In the recent years clamour over the soaring costs of houses when related to incomes, two salient factors are overlooked. The first is that house-building is a highly labour intensive activity.

When I was a child living in a Lower Hutt state house district, for a period of 2 years in the post-war years we hardly saw our father. Like my mother, he had left school at 12 years of age. For those 2 years he was absent when my sisters and I woke, and not home 4 nights of the week when we went to bed. Why? Because he was employed in an Upper Hutt factory involving a half hour bus trip, working seven days a week and four nights over-time.

In return we lived a spartan existence. So too with our neighbours, all working class folk, including 3 who were carpenters, or in other words; skilled tradesmen. In short wages back then were meagre compared with today.

Two significant things have changed.

First, global trade has massively reduced the costs of everyday goods and technology has similarly played a major cost-reducing role. For someone of my generation, reading the full-page Warehouse advertisements and noting the costs of everyday items is like looking at a fairy story.

These factors enabled substantial wage increases for skilled tradesmen and, house-building being labour intensive has seen its cost compared with low wages yesteryear increase dramatically.

The second reason is hard reality and I’m not taking the mickey.

That is that productivity is dramatically down thanks solely to bloody cell-phone addiction.

I’ve told this story before but it’s worth repeating.

Driving with well-known former Auckland lawyer Geoff Cone about a decade back I made this point and claimed that on any building site at any given time, at least half the workers would be bawling into cell-phones. Geoff accused me of hyperbole.

Then we came across an apartment development in its final stages. Various sub-contractors’ vehicles surrounded it. So I had a bet with Geoff that at least half the workers would be babbling on phones.

We duly entered and counted 20 tradesmen, many self-employed, of whom 19 (I’m not making this up) were slouching against the wall, bawling into phones. If you don’t believe this then walk onto any building site and see for yourself.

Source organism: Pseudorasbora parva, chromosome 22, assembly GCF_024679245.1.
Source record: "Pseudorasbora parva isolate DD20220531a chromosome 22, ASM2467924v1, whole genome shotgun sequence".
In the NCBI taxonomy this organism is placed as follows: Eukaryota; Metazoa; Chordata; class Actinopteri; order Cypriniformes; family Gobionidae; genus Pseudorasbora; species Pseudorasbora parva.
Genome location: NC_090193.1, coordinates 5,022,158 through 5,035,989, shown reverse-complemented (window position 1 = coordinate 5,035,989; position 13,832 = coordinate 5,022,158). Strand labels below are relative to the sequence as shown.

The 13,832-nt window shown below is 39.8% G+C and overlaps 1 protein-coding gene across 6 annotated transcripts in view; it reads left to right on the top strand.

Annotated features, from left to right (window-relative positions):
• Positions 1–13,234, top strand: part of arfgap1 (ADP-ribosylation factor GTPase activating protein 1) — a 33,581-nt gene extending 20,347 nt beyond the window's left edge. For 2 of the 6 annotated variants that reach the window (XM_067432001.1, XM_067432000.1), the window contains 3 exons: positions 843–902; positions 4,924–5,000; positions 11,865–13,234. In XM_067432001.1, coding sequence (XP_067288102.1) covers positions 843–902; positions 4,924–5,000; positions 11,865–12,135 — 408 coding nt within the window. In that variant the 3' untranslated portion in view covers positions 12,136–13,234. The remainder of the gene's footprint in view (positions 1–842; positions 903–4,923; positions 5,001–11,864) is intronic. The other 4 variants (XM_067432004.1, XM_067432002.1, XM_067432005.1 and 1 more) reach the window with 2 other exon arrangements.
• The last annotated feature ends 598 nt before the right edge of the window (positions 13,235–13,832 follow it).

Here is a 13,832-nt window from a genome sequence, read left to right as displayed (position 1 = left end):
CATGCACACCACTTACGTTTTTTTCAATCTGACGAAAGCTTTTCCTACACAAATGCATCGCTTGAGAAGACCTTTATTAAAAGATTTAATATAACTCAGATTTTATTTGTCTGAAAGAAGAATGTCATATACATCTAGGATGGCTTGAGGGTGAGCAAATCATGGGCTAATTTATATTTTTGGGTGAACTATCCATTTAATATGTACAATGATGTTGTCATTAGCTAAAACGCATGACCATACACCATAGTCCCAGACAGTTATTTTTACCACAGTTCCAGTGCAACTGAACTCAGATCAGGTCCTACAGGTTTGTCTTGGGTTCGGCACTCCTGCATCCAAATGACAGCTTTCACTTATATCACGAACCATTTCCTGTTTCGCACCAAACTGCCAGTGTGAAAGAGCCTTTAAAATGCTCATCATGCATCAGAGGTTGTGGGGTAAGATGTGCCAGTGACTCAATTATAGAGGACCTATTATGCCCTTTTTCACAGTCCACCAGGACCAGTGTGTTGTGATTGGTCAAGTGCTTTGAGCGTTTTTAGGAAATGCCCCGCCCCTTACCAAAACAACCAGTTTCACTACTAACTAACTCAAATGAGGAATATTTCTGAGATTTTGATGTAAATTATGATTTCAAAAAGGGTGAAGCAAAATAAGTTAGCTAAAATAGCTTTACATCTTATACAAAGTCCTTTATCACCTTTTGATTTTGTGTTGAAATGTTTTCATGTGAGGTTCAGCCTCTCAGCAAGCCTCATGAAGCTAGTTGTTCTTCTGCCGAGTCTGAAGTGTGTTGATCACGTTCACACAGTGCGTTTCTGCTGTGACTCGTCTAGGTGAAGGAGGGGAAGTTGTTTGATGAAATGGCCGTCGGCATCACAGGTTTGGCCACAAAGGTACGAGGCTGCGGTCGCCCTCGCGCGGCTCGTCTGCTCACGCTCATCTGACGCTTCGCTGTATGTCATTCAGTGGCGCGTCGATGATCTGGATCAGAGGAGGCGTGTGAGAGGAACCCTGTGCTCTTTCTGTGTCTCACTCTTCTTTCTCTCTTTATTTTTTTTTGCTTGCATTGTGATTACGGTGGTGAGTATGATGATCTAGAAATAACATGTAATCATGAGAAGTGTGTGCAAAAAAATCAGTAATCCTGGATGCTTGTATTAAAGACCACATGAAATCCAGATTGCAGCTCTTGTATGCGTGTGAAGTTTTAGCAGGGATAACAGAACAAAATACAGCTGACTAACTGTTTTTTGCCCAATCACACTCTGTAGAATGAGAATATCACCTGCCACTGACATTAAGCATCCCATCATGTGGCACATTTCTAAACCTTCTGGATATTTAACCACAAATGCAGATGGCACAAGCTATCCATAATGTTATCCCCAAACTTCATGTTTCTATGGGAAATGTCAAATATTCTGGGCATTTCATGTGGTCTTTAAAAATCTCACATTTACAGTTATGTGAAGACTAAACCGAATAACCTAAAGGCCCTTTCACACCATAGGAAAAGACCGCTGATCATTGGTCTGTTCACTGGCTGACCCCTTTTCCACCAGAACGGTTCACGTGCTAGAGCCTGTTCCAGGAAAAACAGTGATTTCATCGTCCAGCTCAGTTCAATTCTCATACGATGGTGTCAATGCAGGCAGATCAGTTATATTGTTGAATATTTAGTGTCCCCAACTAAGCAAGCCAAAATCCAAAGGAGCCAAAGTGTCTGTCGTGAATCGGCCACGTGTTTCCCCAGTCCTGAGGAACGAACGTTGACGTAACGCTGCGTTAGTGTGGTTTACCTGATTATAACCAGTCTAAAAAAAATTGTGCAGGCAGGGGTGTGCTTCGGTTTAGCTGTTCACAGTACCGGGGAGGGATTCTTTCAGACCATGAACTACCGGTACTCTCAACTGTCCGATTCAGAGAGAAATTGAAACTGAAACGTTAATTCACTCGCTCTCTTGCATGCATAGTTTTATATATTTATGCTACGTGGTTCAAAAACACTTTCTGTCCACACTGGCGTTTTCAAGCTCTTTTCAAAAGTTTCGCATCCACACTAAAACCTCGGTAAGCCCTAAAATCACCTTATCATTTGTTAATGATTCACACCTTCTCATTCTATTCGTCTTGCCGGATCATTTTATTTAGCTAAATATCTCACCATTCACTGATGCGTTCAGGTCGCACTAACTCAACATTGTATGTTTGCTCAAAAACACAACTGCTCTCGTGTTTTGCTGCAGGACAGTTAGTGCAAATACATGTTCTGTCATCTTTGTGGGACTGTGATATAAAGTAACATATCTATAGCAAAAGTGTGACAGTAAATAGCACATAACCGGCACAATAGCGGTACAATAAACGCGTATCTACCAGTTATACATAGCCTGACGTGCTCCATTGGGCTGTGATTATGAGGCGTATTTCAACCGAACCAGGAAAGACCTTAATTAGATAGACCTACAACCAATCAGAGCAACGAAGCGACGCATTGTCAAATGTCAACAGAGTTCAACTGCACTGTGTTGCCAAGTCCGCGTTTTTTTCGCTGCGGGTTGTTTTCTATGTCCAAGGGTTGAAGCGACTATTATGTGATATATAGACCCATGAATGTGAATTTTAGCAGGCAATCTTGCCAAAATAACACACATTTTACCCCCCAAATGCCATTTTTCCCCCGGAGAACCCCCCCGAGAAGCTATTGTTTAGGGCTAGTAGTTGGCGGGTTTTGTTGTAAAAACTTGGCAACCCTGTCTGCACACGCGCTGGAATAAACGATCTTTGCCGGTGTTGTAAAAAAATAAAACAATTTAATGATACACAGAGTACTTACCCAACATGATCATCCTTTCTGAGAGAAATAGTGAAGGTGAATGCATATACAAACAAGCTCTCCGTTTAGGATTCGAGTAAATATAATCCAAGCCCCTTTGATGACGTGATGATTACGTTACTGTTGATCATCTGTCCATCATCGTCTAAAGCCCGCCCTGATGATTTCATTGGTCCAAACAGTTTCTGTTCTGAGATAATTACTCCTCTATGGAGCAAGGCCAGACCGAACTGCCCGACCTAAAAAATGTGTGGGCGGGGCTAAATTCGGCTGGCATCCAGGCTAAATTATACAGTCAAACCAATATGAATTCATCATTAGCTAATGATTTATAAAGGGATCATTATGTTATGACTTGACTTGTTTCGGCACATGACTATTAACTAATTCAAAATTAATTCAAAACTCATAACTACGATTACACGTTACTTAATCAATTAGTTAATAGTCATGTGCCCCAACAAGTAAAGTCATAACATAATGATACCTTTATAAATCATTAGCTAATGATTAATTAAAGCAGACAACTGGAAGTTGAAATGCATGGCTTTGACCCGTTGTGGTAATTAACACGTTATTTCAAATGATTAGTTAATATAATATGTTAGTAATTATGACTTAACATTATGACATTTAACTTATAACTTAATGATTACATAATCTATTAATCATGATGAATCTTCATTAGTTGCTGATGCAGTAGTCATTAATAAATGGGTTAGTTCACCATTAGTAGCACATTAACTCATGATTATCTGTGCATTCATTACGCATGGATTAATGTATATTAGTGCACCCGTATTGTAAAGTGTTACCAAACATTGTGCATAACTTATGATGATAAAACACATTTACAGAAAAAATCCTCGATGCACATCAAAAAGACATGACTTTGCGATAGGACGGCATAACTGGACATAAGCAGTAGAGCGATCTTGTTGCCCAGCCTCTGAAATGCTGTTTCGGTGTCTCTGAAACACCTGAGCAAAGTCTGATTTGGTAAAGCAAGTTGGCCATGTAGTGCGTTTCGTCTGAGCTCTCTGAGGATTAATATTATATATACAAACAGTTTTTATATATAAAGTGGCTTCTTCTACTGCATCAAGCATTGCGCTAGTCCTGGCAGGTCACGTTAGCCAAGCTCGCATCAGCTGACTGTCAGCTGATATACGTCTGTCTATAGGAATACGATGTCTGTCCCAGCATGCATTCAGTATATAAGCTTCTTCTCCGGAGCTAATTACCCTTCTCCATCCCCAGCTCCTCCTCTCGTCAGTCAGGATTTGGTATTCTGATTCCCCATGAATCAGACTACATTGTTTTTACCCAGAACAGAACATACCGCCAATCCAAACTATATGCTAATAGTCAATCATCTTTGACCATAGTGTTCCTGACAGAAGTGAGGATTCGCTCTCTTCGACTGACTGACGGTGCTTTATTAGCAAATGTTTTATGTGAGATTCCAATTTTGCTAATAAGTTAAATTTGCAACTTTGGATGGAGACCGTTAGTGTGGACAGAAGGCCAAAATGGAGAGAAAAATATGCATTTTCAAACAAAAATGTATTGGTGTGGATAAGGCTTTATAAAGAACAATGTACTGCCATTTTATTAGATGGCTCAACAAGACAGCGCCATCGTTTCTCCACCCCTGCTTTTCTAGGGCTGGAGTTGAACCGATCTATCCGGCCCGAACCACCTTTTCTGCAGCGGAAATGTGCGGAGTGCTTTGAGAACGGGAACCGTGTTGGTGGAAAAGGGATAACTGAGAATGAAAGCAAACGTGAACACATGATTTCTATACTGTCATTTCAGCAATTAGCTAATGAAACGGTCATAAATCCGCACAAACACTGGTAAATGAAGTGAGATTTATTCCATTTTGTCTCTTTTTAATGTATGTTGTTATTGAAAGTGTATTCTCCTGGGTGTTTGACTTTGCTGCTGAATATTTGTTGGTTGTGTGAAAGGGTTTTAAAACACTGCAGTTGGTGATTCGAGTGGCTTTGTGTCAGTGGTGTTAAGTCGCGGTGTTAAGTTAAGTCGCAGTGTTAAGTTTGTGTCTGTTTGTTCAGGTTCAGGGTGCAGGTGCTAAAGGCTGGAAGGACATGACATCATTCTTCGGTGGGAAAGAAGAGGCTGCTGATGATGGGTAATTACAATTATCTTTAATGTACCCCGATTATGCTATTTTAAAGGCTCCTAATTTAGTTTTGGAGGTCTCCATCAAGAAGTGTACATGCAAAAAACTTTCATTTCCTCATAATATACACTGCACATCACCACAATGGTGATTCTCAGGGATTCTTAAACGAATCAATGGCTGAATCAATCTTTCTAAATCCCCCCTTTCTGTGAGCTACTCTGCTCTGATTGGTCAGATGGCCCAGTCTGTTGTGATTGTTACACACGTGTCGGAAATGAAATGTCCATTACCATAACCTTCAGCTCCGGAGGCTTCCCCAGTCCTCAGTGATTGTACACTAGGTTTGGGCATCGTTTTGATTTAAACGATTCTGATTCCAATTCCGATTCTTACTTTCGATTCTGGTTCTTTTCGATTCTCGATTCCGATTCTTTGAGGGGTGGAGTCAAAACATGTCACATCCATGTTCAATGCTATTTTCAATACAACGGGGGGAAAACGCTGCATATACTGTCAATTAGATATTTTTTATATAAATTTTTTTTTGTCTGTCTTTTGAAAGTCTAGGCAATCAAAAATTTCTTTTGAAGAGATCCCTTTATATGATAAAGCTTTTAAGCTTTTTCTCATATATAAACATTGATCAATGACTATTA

My company spends many tens of millions annually on building works (fit-outs, correcting architects design errors etc) and are well familiar with this.

If cell-phones could somehow be dismantled by a government action for a year, theoretically there would be a massive increase in productivity.

But then again the law of unintended consequences would probably come into play, namely a huge shortage of workers as so many of them would end up in psychiatric outfits suffering from extreme withdrawal symptoms.


to bloody true

Add to this Facebook and reading blogs.

It’s funny because it’s true.
It is also tragic and ominous….. because it’s true.

Agreed. 100% agreed.

The old days time waster was cigarette smoking. Roll your own, fire it up, long drags = zero productivity. Quite often on an hourly basis

When we built a new house a few years ago, I was onsite every day with a hammer in my had doing th menial jobs that usually an apprentice would do.
It annoyed me the amount of time the main builder spent on his phone, and I was paying about $60 per hour for the privilege.

There are elements of farce in the cost of living index.But comparison of prices against wages of the time is certainly sobering. In the early 50s a tradesman without overtime earned about L14 per week; a new car was L700 or so usually without heater or radio, plus a trade in at forced discount. Tyre for a light car typically L8 and half the life of moderns..I have a basic mantle radio; albeit wood cabinet; L43 in 1949!!.

    Inflation is only good for the politicians, banksters and multiple property owners….until their customers are broke, and it’s pretty close to that …

Technology has alot to answer for ..

Most have been sucked in by it…pun intended…

And look at me here as well….

The reality is my best times are away from cellphone reception…

The issues today is everyone is use to instant gratification, and if you are self employed and you don’t answer you phone or email people will go elsewhere… there is very little loyalty these days…

It’s a long road back….and I’m not sure it’s possible….if only for a few ..

Perhaps if the cost of living wasn’t so high compared to wages, the self employed might be able to use more of the skills they are best at…

Just come from a job in waihi where to better than average paid couple are living in a caravan to afford a home….. because the cost to build is outrageous…..

Say no more

I had a similar experience in Auckland when hiring a firm of carpenters on a development. One carpenter in particular spent half a day on his mobile. When I queried him to stop answering his mobile in my time he blurted out it was another business he was dependent on. Consequently I asked his boss to please remove him from my job and replace him with another.

Back on the days before cell phones I would would be on the phone at 6 in the morning, make a whole lot of calls, go to work come home and be on the phone til 11 at night, go to bed, repeat. Now most of the business is taken place between 7 and 6. And workers who use cell phones indiscriminately get their arses kicked.

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